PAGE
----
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Wind project splits public  

Pleas to keep the natural beauty of Maine’s mountains were countered by requests for alternative energy sources as during a second night of public hearings Wednesday on a $270 million wind power project.

Gathering in the Base Lodge at Sugarloaf ski area, the Maine Land Use Regulation Commission listened as a smaller group than Tuesday spoke about a proposal to rezone about 2,908 acres for TransCanada’s commercial wind energy project in northern Franklin County.

TransCanada Energy Ltd. wants to build a 44-turbine wind power facility on the southern portion of Kibby Mountain and on Kibby Range Mountain in Kibby and Skinner townships north of Eustis and south of Canada.

Opinions were split over the proposal as the numbers speaking for and against the project were close. A similar split was seen Tuesday night, a TransCanada representative said.

State Rep. Stacey Fitts of Pittsfield, who serves on the state Wind Power Task Force and is an engineer by trade, told the commission that the Legislature encourages the use of wind power in Maine. Ways to offset dependence on natural gas will be a benefit to Maine, he said.

“It’s the only alternative we have to move forward and get off fossil fuels,” he said.

As she urged the commission to deny the project, Vera Trafton of Phillips voiced her belief that the economic future of this area depends on the wild and beautiful land. The wind power plant will be visible for miles around for years to come, she said.

After hiking Kibby mountain and others in the area over the last 50 years, Chuck Knox of New Hampshire, who has a camp in the area, said he sat atop the mountain and looked around at other peaks that could be seen. Afterward he studied how many peaks above 3,000 feet were seen in a 20-mile radius of Kibby and found there were 26.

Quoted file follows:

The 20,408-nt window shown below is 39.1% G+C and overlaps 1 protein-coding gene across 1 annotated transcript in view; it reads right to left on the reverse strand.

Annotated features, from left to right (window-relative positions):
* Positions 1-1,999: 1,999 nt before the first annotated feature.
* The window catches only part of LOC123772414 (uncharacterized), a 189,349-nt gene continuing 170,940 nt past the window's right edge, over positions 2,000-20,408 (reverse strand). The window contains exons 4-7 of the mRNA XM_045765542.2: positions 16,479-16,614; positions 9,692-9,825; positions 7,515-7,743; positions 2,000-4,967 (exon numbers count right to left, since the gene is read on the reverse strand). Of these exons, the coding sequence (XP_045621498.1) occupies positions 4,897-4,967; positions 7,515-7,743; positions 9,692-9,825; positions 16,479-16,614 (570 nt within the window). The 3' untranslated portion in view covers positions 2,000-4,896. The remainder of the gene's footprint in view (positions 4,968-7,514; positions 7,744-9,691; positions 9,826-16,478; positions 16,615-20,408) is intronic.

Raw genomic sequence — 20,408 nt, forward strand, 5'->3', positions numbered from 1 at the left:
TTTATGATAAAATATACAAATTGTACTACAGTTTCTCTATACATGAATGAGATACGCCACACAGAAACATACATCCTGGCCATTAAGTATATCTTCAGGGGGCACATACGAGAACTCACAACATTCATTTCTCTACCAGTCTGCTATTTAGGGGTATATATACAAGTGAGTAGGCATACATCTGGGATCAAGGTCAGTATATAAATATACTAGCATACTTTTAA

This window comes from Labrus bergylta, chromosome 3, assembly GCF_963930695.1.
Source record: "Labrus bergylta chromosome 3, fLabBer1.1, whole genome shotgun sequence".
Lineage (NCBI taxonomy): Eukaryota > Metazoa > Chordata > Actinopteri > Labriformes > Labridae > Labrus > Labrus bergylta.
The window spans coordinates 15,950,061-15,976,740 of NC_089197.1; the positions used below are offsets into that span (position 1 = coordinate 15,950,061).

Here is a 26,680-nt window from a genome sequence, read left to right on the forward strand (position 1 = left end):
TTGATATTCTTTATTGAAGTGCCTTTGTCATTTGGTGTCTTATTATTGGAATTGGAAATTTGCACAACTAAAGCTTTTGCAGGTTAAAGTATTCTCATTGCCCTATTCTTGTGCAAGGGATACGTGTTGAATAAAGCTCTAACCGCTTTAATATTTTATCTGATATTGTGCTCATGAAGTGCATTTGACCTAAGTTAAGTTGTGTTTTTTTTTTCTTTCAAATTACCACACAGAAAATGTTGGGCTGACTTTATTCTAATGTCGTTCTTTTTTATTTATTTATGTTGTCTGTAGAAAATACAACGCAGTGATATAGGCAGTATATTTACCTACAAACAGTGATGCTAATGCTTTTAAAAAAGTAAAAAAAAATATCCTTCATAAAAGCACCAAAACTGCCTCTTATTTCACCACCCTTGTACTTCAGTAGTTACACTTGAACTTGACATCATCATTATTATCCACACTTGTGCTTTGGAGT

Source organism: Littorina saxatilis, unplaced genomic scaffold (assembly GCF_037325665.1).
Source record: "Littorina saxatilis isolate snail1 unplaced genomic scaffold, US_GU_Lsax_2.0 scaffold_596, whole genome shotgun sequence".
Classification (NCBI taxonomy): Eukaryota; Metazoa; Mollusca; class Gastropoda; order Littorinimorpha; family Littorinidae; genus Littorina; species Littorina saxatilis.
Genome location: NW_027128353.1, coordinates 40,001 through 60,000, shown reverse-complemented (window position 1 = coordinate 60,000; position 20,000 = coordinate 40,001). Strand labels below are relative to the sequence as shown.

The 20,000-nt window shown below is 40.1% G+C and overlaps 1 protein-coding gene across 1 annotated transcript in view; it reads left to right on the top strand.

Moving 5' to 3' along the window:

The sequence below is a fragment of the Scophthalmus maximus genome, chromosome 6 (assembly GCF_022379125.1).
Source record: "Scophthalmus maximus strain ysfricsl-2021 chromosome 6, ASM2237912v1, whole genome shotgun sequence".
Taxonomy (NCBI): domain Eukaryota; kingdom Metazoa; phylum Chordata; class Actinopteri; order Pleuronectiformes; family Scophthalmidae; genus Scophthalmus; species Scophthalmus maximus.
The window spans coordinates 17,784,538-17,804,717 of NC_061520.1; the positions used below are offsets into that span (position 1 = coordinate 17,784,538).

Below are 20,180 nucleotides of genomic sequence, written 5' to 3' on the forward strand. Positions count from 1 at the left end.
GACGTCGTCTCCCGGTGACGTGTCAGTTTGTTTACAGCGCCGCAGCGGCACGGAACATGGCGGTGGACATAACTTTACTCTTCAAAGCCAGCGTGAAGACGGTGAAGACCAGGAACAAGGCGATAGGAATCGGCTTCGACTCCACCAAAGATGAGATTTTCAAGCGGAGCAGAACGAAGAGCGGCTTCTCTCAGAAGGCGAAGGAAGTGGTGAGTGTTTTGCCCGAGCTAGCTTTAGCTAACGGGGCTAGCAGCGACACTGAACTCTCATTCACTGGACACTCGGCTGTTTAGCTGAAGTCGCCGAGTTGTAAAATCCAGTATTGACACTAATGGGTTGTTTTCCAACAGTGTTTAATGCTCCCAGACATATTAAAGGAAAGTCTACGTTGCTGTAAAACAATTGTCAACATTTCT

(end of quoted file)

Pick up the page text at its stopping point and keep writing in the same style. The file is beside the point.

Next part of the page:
“This would be a loss of a precious area that’s irreplaceable,” he said.

Jack McKee of Kingfield expressed his “dismay by those who profess to support wind power but in the same breath express the view that such facilities should be constructed elsewhere – perhaps anywhere but here.”

Speaking of fossil fuel effects on global warming and a Northeast Climate Impacts Assessment, McKee told the commission, “The Kibby project gives Maine an opportunity to give factual and demonstrable evidence of the state’s commitment to a cleaner, more healthful environment.”

After recently visiting Mars Hill, Richard Jennings of Fayette said he did not see the wind turbines there as ugly or bad. His visit brought him to a home 3,000 feet from seven of the turbines and the noise was no worse than his sleep apnea machine at night. He urged the board to accept the proposal because alternative energy is a necessity.

For Wilma and Lou Stack, whose camp in Alder Stream Township would be 400 feet from the transmission line, this would be a clean energy source.

“I won’t see an ugly site but a pollution free source of power,” he said.

Kenny Wing of Eustis, a retired forest ranger, is opposed to the development on Kibby because of the need to rezone above 2,700 feet. Voicing support of wind, water and sun power, he told the commission he would rather have the project in his hometown than on Kibby Mountain.

The foundation necessary to support a 300-foot turbine, twice the height of the capitol dome in Augusta, said Helmut Bitterauf of New Sharon, will take a lot of space cleared on top of the mountain.

TransCanada wants 17 turbines installed on Kibby Mountain and 27 on the wishbone-shaped Kibby Ridge.

By Ann Bryant
Staff Writer

sunjournal.com

4 October 2007

This article is the work of the source indicated. Any opinions expressed in it are not necessarily those of National Wind Watch.

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